Part of what made Steins;Gate so enjoyable is that it goes in unpredictable directions. So much of the story hinges in explaining new concepts and things, that figuring out where the story is going to go is challenging. The same isn’t quite true for survival game stories like Saw or Zero Escape. They tend to have twists and turns, but the core is relatively the same. With Zero Escape: Zero Time Dilemma we have another story about trusting others and solving a mystery, but is the end worth the journey or is it an underwhelming continuation?
Zero Escape: Zero Time Dilemma starts with the ever popular set up. The mysterious Zero have captured nine people, who need to complete various tasks/games, in order to escape. The catch? Only one team of three can escape, meaning at least nine people will need to die before that happens. It’s a simple set up, one that works, but it’s filled with the same familiar genre tropes.
One reason why I choose to call attention to Steins;Gate in the opening, is so much of Zero Escape: Zero Time Dilemma’s first hour or so is about fleshing out the set up. This is important, as it needs to be somewhat realistic, but it makes these scenes feel perfunctory.
Obviously these people need to ask why they’re there and the mysterious Zero has to explain, at least the basic rules, since they act as the stories guiding force. People need to die, there is no escape and you get the point. The first act follows a similar story arc.
Each team needs to pick one of the other teams to die and any team with two votes is killed. Naturally, one of the nine people realize if everyone votes for a different team, they’ll all be safe and then they work on getting the information out there. From there, the other teams basically know what that team is going to do and it becomes a question of faith.
Since the original team has no reason to lie, because changing it establishes they’re not to be trusted, the other teams grapple with whether or not they should follow orders. Needless to say, the idea of swapping their vote to progress forward is always considered, just like following the plan to see is delaying things will work out, but this predictable story arc makes Zero Escape: Zero Time Dilemma hard to get into.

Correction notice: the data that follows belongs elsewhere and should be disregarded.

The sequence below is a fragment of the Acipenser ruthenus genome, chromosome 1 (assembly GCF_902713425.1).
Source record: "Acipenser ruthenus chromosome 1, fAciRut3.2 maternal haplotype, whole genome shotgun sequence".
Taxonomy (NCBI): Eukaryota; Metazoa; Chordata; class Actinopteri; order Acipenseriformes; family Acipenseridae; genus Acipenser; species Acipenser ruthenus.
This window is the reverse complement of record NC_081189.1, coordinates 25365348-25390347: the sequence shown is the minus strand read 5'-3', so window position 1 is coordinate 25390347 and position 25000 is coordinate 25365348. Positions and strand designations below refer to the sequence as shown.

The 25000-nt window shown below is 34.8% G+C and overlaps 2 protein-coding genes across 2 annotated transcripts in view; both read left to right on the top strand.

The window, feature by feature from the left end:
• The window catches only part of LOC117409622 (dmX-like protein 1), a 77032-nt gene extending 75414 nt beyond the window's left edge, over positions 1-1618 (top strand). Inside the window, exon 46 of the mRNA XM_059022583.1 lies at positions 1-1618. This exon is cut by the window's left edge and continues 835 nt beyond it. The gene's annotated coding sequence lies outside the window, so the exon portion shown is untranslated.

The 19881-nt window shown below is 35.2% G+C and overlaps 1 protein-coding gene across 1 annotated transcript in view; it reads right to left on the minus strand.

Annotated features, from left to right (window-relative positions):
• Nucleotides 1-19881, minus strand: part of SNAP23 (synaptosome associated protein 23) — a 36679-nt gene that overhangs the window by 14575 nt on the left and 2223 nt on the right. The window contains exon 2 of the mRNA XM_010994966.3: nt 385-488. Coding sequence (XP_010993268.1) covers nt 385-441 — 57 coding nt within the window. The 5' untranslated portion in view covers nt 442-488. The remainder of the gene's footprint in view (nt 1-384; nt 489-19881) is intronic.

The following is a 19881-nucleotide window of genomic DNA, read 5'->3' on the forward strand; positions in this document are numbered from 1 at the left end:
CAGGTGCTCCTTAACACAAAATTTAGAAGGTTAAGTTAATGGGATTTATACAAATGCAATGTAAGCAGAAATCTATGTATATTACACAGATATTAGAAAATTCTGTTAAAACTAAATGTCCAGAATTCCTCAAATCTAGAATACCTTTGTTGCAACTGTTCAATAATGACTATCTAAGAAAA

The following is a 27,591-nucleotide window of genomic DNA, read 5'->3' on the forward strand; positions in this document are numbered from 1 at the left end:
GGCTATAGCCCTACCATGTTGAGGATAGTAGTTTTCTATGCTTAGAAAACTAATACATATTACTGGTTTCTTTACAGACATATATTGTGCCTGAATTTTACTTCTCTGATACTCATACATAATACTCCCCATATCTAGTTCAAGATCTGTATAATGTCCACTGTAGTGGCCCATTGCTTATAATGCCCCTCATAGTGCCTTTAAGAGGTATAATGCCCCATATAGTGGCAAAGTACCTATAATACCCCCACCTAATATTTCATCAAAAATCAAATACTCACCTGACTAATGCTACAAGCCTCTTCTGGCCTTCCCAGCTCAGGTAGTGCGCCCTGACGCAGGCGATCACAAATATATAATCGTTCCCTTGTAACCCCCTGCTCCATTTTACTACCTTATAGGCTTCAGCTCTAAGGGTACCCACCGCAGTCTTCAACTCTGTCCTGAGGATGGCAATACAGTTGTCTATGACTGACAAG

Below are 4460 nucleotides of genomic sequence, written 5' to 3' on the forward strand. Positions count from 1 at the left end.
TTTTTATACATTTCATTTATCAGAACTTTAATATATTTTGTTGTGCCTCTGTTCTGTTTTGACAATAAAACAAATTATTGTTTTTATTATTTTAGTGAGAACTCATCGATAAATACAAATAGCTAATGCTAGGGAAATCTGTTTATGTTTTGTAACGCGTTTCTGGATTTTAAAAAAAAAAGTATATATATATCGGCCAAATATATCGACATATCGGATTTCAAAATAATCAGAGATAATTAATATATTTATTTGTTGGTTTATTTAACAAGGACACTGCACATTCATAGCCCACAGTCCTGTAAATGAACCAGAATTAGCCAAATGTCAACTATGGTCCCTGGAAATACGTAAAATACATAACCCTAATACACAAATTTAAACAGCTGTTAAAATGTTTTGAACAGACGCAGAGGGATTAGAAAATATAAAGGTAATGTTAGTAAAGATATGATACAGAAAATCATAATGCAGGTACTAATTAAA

There isn’t much of a hook, unless you really enjoy these stories, ultimately resulting in the twists being more important. In some ways Zero Escape: Zero Time Dilemma delivers and in other ways it doesn’t. The question comes down to how invested you’re in the Zero Escape series. If you want to know more about the universe and find out some things, then it’ll likely be a good journey, where as casual fans might be underwhelmed.
Beyond that, the story is told through more of an interactive movie. Characters move, talk and interact, with occasional choices. Most lead to different paths, with other choices opening more paths. The ability to change directions and see everything is well done, so don’t worry about making multiple save points, writing them down or any of that.
In addition to the interactive scenes, there are also a number of puzzles. These are your standard cryptic puzzle with hints/clues hidden in obvious, but not too obvious, locations, making a solid experience. Since this is port of a popular game, anyone who doesn’t want to solve the puzzles or are bad with this sort of thing can easily find the solutions if need be. This can be helpful, as these can be easy to mess up, but also fun if you like overcoming something you just don’t get.
Zero Escape: Zero Time Dilemma might not be the best in the series, but it does offer a lot of closure. The familiar premise and situation might turn some people off or make the opening slow, but overtime the puzzles and twists will excite fans and newcomers alike. The new interactive movie approach also makes the scenes a lot easier to digest and the improved way to go about alternate paths make seeing the full story easier. In the end, if you’re a fan of the series or genre, you’ll likely enjoy Zero Escape: Zero Time Dilemma, where as casual fans or people expecting a new experience will likely be disappointed.
[Editor’s Note: Zero Escape: Zero Dilemma was reviewed on the PS4 platform. The game was provided to us by the publisher for review purposes.]